Everybody’s Talking About Jamie is a show which delights and inspires in equal measure and is sure to retain its spot in theatre lovers’ hearts for the foreseeable future.
In our continuing series, our editor Lisa Martland picks out some of her Top Picks from the last week of theatre (to 19 January 2020), including Aleks Sierz’s view that the new production of Les Misérables at the Sondheim Theatre is marching on to victory.
The masters of laughter, Mischief Theatre are back at it again with a gut wrenchingly funny touring version of Peter Pan Goes Wrong, which takes everything theatrical and jumbles it into a mess of impassioned, choreographed mayhem.
Bronagh Lagan’s production of Rags has heart in spades and provides a real impact through the thoughtful way its themes are tackled.
The audience can’t hep but be attentive throughout as Once has the magical ability to completely wrap them up and take them on a journey that is pure and delicate.
At Snow White at Richmond Theatre the stars are big and – evident from the multitude of advertising and glitzy theatrical splendour – so is the budget.
The embodiment of glamour from start to finish, White Christmas whisks you away and takes you to a wintery wonderland where lullabies and tap dances reign supreme.
In our continuing series, our editor Lisa Martland picks out some of her Top Picks from the last week of theatre including Ben Dowell (for theatreCat) giving his verdict on the much-anticipated arrival of Dear Evan Hansen at the Noel Coward Theatre.
If you want an explicitly queer, feminist musical that’s funny, entertaining and scored by songs that you grew up listening to then go see & Juliet.
There’s something universally adored about the feel-good story of the Banks family in Mary Poppins, so it’s no surprise that the musical is once again gracing the West End.
The vivacious performances and gripping qualities of characterisation throughout make Ghost Quartet a thrilling way to spend ninety minutes.
As the Turbine Theatre’s second production, it’s wonderful to see a musical like High Fidelity which brings to life some of the excellence of this city.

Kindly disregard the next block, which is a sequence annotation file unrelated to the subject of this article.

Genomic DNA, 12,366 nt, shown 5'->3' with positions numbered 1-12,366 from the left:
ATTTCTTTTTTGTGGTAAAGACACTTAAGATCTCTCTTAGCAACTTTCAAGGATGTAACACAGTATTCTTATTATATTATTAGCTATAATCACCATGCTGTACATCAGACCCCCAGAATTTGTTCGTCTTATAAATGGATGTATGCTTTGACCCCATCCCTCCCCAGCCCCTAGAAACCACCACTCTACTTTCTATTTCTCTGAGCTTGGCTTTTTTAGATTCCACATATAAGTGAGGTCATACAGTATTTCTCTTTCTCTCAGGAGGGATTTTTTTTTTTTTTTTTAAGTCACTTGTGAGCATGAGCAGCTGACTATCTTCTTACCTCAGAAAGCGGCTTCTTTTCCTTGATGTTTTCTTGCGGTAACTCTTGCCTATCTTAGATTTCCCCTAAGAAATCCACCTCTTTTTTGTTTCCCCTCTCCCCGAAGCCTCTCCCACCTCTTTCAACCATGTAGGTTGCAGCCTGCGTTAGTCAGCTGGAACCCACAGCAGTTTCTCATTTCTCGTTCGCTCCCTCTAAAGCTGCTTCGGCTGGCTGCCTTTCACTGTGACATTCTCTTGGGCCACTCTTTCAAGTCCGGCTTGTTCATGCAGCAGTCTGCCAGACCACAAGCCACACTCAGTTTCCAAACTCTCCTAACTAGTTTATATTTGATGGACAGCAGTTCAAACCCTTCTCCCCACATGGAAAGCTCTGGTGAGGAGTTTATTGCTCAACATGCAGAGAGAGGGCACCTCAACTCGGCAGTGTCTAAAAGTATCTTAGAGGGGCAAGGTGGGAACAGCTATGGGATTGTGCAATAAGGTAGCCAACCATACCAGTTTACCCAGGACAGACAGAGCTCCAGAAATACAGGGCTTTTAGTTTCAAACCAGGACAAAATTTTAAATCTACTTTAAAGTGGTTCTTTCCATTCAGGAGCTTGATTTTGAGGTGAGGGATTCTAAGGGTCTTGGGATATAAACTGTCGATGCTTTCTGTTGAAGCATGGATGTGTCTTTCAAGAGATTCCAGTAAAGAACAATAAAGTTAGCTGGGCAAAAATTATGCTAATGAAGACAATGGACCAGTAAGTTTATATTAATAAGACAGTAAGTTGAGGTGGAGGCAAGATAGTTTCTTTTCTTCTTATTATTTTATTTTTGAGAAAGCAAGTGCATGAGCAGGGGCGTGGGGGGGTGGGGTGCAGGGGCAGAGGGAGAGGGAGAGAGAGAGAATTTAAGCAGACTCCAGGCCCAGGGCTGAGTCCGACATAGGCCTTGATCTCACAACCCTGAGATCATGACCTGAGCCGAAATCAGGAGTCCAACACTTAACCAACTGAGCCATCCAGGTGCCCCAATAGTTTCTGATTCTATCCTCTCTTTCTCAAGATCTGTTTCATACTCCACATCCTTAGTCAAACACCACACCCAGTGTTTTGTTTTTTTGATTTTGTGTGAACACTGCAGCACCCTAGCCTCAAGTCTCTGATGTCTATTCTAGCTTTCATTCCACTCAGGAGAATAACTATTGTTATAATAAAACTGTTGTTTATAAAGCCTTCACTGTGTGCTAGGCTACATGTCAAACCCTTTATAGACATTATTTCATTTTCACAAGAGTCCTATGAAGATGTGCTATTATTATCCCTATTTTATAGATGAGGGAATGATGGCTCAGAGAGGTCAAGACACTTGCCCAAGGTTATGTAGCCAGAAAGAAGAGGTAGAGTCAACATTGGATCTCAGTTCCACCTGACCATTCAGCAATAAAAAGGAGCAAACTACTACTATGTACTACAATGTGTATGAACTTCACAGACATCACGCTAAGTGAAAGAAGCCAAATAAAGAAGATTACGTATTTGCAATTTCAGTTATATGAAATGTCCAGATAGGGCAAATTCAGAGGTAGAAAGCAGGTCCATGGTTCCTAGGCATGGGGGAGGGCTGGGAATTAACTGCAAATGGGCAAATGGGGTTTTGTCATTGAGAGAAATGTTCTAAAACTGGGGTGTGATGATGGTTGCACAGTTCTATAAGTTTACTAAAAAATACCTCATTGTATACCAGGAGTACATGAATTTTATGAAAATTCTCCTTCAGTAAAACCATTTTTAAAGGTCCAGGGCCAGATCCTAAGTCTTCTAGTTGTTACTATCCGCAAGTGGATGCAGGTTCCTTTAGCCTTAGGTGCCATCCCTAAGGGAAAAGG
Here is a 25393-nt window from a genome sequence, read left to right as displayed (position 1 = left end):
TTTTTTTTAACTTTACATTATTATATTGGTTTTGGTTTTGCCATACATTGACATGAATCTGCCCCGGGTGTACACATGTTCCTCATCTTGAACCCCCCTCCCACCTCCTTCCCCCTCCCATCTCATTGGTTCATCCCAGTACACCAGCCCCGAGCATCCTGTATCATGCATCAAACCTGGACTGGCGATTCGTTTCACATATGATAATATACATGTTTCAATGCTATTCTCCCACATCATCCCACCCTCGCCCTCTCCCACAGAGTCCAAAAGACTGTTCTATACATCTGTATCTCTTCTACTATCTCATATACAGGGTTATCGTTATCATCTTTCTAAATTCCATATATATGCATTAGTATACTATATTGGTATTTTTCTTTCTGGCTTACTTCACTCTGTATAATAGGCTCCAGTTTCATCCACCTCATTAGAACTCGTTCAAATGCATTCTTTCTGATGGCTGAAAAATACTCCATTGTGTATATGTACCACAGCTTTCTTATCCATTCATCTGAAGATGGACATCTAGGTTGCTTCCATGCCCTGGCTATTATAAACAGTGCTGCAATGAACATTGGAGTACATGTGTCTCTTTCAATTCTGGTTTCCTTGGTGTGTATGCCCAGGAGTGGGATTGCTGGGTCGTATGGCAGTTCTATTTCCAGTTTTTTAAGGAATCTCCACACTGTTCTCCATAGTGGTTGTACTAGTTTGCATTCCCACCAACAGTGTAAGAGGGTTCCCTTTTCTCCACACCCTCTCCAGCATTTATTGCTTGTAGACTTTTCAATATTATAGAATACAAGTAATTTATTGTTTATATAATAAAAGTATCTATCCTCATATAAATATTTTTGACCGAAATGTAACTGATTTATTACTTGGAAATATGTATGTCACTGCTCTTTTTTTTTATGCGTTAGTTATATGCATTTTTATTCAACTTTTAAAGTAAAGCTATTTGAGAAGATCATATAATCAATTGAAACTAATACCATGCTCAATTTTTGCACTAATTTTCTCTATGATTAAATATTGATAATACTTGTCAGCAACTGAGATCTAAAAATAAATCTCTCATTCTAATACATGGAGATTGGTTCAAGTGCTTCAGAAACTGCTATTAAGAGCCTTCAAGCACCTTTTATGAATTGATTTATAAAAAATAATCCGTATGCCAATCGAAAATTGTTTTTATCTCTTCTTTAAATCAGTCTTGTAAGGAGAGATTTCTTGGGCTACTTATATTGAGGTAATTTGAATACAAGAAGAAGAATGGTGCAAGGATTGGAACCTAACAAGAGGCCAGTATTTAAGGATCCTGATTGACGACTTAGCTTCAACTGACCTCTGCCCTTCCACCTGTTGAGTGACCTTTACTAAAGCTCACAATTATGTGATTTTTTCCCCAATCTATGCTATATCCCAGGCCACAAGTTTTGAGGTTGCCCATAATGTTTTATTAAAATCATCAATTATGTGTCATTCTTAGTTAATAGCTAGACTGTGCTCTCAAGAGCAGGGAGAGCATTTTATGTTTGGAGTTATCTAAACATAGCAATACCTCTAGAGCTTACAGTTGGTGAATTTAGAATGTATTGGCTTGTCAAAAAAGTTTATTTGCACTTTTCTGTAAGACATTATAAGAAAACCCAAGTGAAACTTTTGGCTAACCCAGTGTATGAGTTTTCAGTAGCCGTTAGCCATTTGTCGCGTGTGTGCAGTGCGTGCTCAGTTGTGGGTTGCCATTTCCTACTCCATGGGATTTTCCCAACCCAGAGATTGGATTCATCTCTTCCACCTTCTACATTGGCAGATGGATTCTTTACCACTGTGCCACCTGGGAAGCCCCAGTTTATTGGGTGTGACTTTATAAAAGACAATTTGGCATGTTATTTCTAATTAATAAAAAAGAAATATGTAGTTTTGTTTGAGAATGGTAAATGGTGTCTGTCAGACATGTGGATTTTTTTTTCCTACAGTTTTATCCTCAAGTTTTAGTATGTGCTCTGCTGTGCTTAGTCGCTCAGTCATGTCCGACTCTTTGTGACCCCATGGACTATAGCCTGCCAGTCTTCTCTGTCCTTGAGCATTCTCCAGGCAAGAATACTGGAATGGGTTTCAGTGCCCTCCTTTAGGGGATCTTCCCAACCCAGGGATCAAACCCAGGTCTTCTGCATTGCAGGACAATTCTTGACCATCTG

Soho Cinders isn’t life-changing but it allows us to experience tongue-in-cheek, energetic performances which will entertain for the duration of the show.
With a heart of gold reminder about professionalism in the arts, Noises Off is a must see production which will surely continue to have audiences gasping for air and slapping their thighs.
Calendar Girls The Musical is a totally British feel-good show which warms the heart, uplifts and entertains. It has something for everyone and is a beautiful portrayal of women supporting women.
Strong direction by Adam Haigh and consistently impressive performances by the cast bring Brooklyn The Musical at Greenwich Theatre to life with vitality and vocal prowess, and make it one to tick off the list.
It’s rare to see such a provocative performance from a stellar performer in such an intimate space and it’s worth taking a trip just for the bragging rights of seeing Jeannette Bayardelle up close in Shida.
Back in the West End after 12 years, Fame makes a triumphant return with Nick Winston’s production. This 30th anniversary edition has been touring since 2018 but is having a prolonged five-week stop at the Peacock Theatre.
Intricate but not in-your-face Falsettos is a must-see reminder of human love; and a great example of how moving music can be.
With an influx of Broadway transfers and film/book to movie adaptations dominating the London theatre scene, it’s always wonderful to see new British theatre developing. The Feeling by Kyra Jessica Willis is a good example of this, as it brings social troubles to light in a headstrong way that feels authentically British.